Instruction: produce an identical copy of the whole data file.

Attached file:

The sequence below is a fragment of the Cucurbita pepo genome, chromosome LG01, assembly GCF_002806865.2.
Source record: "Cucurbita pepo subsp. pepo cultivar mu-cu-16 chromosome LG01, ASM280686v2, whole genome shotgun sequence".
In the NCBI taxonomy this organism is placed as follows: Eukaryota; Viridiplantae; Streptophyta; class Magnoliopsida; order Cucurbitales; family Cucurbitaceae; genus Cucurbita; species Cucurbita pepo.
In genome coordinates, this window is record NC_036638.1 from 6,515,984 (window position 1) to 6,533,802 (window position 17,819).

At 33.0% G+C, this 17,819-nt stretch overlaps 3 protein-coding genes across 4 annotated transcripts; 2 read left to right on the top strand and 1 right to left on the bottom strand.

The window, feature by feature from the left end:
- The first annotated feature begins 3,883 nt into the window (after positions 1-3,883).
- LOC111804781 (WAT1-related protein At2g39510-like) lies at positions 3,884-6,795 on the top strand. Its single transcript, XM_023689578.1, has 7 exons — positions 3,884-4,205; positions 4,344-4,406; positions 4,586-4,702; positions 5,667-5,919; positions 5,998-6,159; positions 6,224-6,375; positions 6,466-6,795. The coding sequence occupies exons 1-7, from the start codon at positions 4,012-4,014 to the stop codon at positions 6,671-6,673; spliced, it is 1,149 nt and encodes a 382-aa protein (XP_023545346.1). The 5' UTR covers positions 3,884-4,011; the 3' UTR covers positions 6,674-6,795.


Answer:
The sequence below is a fragment of the Cucurbita pepo genome, chromosome LG01, assembly GCF_002806865.2.
Source record: "Cucurbita pepo subsp. pepo cultivar mu-cu-16 chromosome LG01, ASM280686v2, whole genome shotgun sequence".
In the NCBI taxonomy this organism is placed as follows: Eukaryota; Viridiplantae; Streptophyta; class Magnoliopsida; order Cucurbitales; family Cucurbitaceae; genus Cucurbita; species Cucurbita pepo.
In genome coordinates, this window is record NC_036638.1 from 6,515,984 (window position 1) to 6,533,802 (window position 17,819).

At 33.0% G+C, this 17,819-nt stretch overlaps 3 protein-coding genes across 4 annotated transcripts; 2 read left to right on the top strand and 1 right to left on the bottom strand.

The window, feature by feature from the left end:
- The first annotated feature begins 3,883 nt into the window (after positions 1-3,883).
- LOC111804781 (WAT1-related protein At2g39510-like) lies at positions 3,884-6,795 on the top strand. Its single transcript, XM_023689578.1, has 7 exons — positions 3,884-4,205; positions 4,344-4,406; positions 4,586-4,702; positions 5,667-5,919; positions 5,998-6,159; positions 6,224-6,375; positions 6,466-6,795. The coding sequence occupies exons 1-7, from the start codon at positions 4,012-4,014 to the stop codon at positions 6,671-6,673; spliced, it is 1,149 nt and encodes a 382-aa protein (XP_023545346.1). The 5' UTR covers positions 3,884-4,011; the 3' UTR covers positions 6,674-6,795.